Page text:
A year before De Clare’s death, his castle in Llantrisant was damaged once more. This time it was an uprising against the Norman overlords by Madog ap Llywelyn which began in 1294. Known as Prince Madoc, he was from the House of Aberffraw and a distant relation of Llywelyn ap Gruffudd. In the autumn of 1294, Madog put himself at the head of a national revolt in response to the actions of new royal administrators in north and west Wales and the imposition of taxes such as that levied on one fifteenth of all moveables. As a royal prince and the fifth cousin of the last Prince of Aberffraw (Dafydd ap Gruffudd, the executed brother of Llywelyn), Madog declared himself to be the lawful successor and assumed the royal titles of his predecessors including "Prince of Wales". The uprising quickly spread to south Wales led by Cynan ap Maredudd, Maelgwn ap Rhys, and Morgan ap Maredudd of Gwynllwg in Glamorgan.
Caernarfon was overrun by Madog's forces and the castle occupied, as were the castles at Hawarden, Ruthin, and Denbigh. Criccieth Castle was besieged by Madog's forces for several months, as was Harlech Morlais castle was captured under the aegis of Morgan in the south, and Cynan ap Maredudd besieged the castle at Builth for a period of six weeks. Half the town of Caerphilly was burnt - although the castle itself held out - and, further south, Kenfig and Llantrisant castles was sacked. In north Wales, attempts were made by many English landowners to retrieve the situation. The lord of Denbigh, Henry de Lacy led a march to Denbigh after the castle there was beiseged; however, he was ambushed outside the town on 11 November, and in the ensuing battle his force was routed by the rebels. In north-east Wales, Reginald de Grey was more successful, stationing substantial garrisons at Flint and Rhuddlan - neither castle fell to the rebels, though Flint was subjected to a lengthy siege. Many other castles across Wales were besieged and several towns burnt.
In December 1294 Edward I led an army into north Wales to quell the revolt, stopping at Wrexham, Denbigh, Abergele, and elsewhere on his way to Conwy Castle, which he reached shortly before Christmas. His campaign was timely, for several castles remained in serious danger - Harlech Castle was defended at one point by just 37 men and Edwand himself was besieged at Conwy Castle until he was relieved by his navy in 1295. A final battle between Madog's men and those of the English crown occurred at the battle of Maes Moydog in Powys in 1295. The Welsh army were defeated tactically when they were ambushed by the Earl of Warwick.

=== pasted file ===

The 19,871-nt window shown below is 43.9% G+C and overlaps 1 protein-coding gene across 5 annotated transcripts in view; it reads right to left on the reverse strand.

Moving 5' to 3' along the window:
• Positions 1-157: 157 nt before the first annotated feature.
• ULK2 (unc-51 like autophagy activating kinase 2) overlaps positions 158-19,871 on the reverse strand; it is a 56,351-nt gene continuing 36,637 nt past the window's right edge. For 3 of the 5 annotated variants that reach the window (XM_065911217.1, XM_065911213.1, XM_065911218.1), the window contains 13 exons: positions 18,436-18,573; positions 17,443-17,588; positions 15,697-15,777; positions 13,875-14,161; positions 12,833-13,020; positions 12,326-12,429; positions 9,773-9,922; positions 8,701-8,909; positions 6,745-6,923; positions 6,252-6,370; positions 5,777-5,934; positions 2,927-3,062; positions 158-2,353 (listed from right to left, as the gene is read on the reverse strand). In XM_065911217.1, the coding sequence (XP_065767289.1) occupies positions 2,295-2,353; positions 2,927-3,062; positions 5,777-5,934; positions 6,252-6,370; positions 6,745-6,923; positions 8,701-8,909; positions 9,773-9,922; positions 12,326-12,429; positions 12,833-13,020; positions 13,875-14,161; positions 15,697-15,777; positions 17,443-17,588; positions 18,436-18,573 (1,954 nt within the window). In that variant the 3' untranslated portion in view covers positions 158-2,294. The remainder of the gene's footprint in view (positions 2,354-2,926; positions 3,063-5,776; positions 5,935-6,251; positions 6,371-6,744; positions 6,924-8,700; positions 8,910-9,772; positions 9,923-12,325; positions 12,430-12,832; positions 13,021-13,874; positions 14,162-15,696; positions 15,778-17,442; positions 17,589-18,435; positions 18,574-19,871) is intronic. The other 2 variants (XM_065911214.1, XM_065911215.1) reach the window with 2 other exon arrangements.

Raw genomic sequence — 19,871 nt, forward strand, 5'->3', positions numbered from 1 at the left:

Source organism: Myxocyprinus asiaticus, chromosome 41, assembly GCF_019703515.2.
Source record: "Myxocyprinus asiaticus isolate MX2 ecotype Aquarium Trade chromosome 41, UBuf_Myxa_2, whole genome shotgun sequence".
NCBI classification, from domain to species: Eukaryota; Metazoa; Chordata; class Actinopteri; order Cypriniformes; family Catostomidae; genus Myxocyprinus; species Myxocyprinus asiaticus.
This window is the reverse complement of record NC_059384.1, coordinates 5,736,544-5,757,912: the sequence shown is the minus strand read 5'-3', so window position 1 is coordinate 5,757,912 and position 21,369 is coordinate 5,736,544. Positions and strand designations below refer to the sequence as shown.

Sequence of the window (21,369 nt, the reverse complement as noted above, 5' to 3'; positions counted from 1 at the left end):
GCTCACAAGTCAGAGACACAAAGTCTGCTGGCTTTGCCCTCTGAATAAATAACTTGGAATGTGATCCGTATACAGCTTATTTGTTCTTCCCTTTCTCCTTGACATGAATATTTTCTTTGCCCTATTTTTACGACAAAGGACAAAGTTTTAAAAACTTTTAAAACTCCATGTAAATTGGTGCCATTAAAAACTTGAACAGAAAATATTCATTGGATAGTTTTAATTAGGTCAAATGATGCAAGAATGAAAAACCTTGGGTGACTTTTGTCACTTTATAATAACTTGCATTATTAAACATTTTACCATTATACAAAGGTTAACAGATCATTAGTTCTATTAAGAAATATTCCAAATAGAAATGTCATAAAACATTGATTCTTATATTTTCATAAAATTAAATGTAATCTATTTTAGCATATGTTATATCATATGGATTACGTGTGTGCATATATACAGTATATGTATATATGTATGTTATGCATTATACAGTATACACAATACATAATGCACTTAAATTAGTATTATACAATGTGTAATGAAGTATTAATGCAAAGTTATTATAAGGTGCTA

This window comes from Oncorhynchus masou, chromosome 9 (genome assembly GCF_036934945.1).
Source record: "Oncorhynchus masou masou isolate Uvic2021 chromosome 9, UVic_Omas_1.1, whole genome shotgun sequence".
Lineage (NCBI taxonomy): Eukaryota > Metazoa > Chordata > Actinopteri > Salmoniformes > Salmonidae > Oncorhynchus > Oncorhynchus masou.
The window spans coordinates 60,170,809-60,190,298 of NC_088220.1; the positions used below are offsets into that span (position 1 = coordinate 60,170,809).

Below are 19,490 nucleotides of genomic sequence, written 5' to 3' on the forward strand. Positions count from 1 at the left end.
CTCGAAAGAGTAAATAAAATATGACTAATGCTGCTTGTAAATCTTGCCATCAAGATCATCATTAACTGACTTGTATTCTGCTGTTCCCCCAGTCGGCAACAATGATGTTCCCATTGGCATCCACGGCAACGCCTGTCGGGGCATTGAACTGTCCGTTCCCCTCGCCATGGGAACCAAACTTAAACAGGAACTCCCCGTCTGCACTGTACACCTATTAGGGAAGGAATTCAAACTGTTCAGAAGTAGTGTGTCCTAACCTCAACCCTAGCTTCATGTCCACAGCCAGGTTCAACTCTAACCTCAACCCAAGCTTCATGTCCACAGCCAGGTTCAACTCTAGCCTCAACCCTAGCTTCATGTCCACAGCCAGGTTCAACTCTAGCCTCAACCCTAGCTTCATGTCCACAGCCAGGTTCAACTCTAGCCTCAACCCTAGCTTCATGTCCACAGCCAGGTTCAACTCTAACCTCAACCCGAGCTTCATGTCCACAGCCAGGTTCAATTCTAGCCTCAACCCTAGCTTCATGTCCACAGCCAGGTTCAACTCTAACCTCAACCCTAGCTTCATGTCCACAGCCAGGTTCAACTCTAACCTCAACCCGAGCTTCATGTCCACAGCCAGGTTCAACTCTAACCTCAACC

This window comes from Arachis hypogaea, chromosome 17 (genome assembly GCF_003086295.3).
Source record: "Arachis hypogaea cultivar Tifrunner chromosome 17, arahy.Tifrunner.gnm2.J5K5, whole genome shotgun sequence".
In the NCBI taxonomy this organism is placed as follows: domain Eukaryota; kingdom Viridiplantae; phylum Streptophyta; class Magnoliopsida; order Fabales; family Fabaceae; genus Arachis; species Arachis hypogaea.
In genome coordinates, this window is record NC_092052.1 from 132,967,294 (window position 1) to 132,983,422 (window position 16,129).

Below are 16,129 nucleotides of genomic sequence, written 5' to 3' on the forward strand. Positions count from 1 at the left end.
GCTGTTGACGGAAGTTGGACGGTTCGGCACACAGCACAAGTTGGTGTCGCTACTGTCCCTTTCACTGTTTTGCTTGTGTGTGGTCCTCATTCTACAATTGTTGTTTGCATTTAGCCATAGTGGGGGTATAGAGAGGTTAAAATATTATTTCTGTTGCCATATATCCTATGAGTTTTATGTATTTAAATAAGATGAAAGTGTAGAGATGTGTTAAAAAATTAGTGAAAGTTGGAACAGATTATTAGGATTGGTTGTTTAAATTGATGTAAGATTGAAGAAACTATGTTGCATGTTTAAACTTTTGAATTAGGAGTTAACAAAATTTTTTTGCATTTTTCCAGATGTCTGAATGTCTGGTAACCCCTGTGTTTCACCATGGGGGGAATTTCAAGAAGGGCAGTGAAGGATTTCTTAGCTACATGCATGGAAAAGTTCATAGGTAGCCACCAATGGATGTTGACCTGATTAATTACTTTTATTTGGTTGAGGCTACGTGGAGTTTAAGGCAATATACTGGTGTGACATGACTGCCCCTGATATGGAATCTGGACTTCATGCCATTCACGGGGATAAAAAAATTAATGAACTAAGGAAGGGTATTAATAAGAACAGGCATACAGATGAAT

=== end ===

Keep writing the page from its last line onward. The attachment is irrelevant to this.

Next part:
The Welsh regained their composure and attempted to destroy the English cavalry by using the "porcupine" pike men formation, or schiltron, a formation favoured by the Scots armies against English knights. In the process they were showered with arrows from English archers and suffered very heavy losses. Madog barely escaped with his life and was a fugitive until his unconditional surrender to John de Havering in Snowdonia in late July or early August 1295. He was subsequently taken to London and all that is known of his fate is that he did not suffer the supreme penalty; he was still alive in 1312 and was survived by his sons. The revolt of 1294-95 elicited a harsh response from Edward I in the form of humiliating and punitive ordinances further restricting the civil rights and economic and social opportunities of the Welsh.
Richard, the son of Roger of Clare 2nd Earl of Hertford, was more commonly known as the Earl of Clare.